Round 1: Nancy
She says: I’ve gone through my stash and selected a scrappy palette of neutrals, grey, gold and teal. I want to do something improvisational with a folk art twist. I sketch out my flower block and get started. I made the flower petals from the scrappy strips randomly sewn together in two color palettes. The background for the flowers is a tone-on-tone cream.
She says: Nancy appliquéd amazing flowers onto her quilt center. I wanted to add interest to the center, but not distract from the multi-piece flower petals she bordered with narrow strips of assorted prints. After several false starts, I pulled only dark prints out of her round robin fabric box. I cut narrow strips (7/8” each finished) for the piano key border and small squares (1- 7/8” square finished) for the first pieced border. I like the way this dark border adds depth to the piece and quietly allows the spotlight to continue to shine on the quilt center.
Round 3: Jody
She says: I love the whimsical appeal of Nancy’s pieced flowers. I wanted them to be the center of attention. I drafted a 2” finished Square-in-a-Square foundation pieced block for the corners of the second border. When piecing little triangles, I find I am more accurate using foundation piecing. It does take extra time to remove the foundation paper and uses a little more fabric, but I think the extra effort and fabric waste is worth it to get sharp corners. I pieced together two shades of the same polka dot in the border pieces and carried that into the Square-in-a-Square corners.
Round 4: Elizabeth
She says: When I got Nancy’s round robin for the last round, there were several fabrics in the box that hadn’t been used since the middle portion, so I knew I wanted to use those for sure. The pale blue-green background fabric Nancy included also hadn’t been used much, so I thought of expanding the quilt center to make a large table runner. At the ends of the runner, I took a cue from the funky petals of Nancy’s flowers and strip-pieced scallop shapes, which reminded me of the tongue shapes on a penny rug.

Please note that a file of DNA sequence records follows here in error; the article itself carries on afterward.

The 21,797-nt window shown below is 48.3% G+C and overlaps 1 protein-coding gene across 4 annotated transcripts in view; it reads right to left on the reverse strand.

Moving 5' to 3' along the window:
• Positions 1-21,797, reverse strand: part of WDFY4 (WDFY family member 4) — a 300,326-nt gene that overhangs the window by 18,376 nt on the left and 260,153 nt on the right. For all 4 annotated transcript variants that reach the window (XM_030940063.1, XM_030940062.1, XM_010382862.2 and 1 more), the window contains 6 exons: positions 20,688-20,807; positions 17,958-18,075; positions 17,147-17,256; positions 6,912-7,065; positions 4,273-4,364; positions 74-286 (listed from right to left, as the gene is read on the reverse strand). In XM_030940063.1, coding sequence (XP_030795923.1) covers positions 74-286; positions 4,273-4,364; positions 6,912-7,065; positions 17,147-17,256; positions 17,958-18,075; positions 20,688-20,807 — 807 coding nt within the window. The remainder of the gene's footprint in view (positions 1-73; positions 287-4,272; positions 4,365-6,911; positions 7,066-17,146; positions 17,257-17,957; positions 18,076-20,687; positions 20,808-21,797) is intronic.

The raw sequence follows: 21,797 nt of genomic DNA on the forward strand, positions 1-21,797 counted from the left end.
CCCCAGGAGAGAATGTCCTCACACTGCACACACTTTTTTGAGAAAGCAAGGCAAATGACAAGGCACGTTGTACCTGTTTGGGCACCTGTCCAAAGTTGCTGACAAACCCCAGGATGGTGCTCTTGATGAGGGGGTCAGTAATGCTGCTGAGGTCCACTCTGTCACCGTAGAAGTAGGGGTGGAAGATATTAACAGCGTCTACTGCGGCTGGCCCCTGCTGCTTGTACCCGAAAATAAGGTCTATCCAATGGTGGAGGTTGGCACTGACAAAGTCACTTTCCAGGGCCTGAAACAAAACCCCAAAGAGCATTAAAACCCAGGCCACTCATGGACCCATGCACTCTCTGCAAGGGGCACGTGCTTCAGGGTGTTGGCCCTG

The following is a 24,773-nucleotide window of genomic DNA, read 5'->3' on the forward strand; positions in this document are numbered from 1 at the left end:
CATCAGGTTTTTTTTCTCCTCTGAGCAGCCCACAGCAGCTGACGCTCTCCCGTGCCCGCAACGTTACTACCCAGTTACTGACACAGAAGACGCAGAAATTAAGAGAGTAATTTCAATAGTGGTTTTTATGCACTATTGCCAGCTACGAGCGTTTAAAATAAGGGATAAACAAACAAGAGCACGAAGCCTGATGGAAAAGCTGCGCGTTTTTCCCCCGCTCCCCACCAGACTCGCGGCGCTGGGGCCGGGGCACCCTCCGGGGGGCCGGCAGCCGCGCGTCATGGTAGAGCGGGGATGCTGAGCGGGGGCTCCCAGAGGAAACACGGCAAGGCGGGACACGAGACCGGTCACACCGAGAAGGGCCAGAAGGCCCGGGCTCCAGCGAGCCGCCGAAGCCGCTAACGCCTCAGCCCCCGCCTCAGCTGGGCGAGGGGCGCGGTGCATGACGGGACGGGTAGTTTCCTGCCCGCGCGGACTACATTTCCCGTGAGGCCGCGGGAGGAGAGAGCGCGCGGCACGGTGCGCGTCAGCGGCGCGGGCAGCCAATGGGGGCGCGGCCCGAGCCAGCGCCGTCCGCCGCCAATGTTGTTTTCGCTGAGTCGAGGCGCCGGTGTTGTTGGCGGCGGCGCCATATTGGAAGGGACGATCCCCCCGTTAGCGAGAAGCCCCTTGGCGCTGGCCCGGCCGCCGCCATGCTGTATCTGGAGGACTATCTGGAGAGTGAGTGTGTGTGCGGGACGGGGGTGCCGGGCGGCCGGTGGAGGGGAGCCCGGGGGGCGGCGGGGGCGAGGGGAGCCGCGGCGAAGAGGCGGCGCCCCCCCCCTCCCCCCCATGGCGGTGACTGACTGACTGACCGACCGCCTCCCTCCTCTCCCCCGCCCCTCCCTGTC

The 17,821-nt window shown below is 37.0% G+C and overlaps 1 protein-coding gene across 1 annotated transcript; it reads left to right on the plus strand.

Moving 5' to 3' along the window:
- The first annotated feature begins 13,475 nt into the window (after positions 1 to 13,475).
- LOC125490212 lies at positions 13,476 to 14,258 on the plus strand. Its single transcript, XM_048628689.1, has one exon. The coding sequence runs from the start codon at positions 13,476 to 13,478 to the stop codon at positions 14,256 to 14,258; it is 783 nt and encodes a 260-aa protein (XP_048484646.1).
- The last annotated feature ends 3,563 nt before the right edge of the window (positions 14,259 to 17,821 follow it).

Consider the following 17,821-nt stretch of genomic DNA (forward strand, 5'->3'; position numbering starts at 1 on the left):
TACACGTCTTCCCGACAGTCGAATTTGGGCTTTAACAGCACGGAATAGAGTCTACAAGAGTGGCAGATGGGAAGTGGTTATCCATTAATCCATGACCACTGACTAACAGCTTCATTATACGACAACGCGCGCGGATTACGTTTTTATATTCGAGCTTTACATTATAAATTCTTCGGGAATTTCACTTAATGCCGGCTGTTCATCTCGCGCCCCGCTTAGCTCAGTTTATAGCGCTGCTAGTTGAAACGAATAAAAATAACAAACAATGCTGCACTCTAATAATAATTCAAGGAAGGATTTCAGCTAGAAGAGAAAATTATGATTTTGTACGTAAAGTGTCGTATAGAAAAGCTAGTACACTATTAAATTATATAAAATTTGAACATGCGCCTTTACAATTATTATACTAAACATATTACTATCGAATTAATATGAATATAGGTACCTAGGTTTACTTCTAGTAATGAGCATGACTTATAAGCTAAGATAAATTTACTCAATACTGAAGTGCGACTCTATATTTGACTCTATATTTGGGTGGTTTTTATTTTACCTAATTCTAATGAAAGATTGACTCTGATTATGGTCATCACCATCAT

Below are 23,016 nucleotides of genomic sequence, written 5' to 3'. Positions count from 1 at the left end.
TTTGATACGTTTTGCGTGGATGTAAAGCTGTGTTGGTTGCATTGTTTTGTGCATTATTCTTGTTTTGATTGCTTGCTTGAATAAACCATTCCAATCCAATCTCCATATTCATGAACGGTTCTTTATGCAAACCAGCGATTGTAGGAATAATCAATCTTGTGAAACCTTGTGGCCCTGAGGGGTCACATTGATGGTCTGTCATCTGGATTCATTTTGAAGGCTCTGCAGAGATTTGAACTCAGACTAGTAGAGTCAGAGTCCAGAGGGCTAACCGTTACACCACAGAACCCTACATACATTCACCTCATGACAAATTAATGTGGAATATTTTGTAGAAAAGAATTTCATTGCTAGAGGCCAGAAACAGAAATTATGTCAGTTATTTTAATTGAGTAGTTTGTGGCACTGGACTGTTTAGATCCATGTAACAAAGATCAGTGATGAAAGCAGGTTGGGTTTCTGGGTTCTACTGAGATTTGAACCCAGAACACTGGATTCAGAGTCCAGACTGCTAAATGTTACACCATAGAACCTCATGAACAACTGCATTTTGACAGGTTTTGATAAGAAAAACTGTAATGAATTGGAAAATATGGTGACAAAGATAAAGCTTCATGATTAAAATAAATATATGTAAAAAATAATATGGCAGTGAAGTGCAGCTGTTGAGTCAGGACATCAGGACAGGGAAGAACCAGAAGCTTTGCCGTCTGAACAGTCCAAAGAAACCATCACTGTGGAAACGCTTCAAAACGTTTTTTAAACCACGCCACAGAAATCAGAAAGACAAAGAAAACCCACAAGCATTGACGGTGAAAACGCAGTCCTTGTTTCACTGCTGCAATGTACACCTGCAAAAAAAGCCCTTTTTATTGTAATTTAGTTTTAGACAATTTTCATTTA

If there’s something we’re obsessed with in the office, it’s the word “mini.” Mini quilts, mini print, mini projects–we love them all! There’s just something so cute about seeing something we’re used to being a normal size look tiny (that’s why everyone steals those mini shampoo bottles from hotels, right??). That’s why Patty Young‘s new book Summer Fun for Stash Books is on our must-have reading list! Get your very own copy here.
The book features 7+ stylish projects for 18″ dolls (perfect for all those American Dolls your kids may have!). The projects are great for all the summer activities you have planned–from camping to swimming to playtime. Your child’s doll can experience summer fun right along with your child. Make multiples of a cute T-shirt and cargo shorts for mix-and-match outfits. A reversible sun hat, swim suit, beach bag, and swim suit cover-up are necessary for any day at the pool. And a sleeping bag and pillow will make your doll the most fashionable while camping. We chose to feature the pillow pattern! (If you didn’t know, Patty Young and her ModKid shop is a supporter of our One Million Pillowcase Challenge, so it only seemed fitting for us to make a pillow!).
Each pattern in this book is perfect for personalizing! We made the pillows reversible using a variety of Michael Miller fabrics. But you could add ribbon, rickrack, buttons, or embroidery to make it extra-special for your doll! The patterns in this book are so easy to understand and follow! They have full-size pattern sheets, full-color diagrams and photography, and include a variety of techniques, so you (and your child) can learn something along the way. Make sure to get your copy today!
Did you miss the rest of the blog hop? Catch up with the links below!
4/1 Jennifer Coe of Fabric Bliss
4/2 Carla Crim of The Scientific Seamstress
4/3 Sara Lawson of Sew Sweetness
4/4 Generation Q
4/5 Suzanne Winter of Pattern Revolution
4/7 Laura Kelly
4/9 Kristin Link of Sew Mama Sew
4/10 Jenny Fish of Sew Pretty Dresses
4/11 Patty Young/MODKID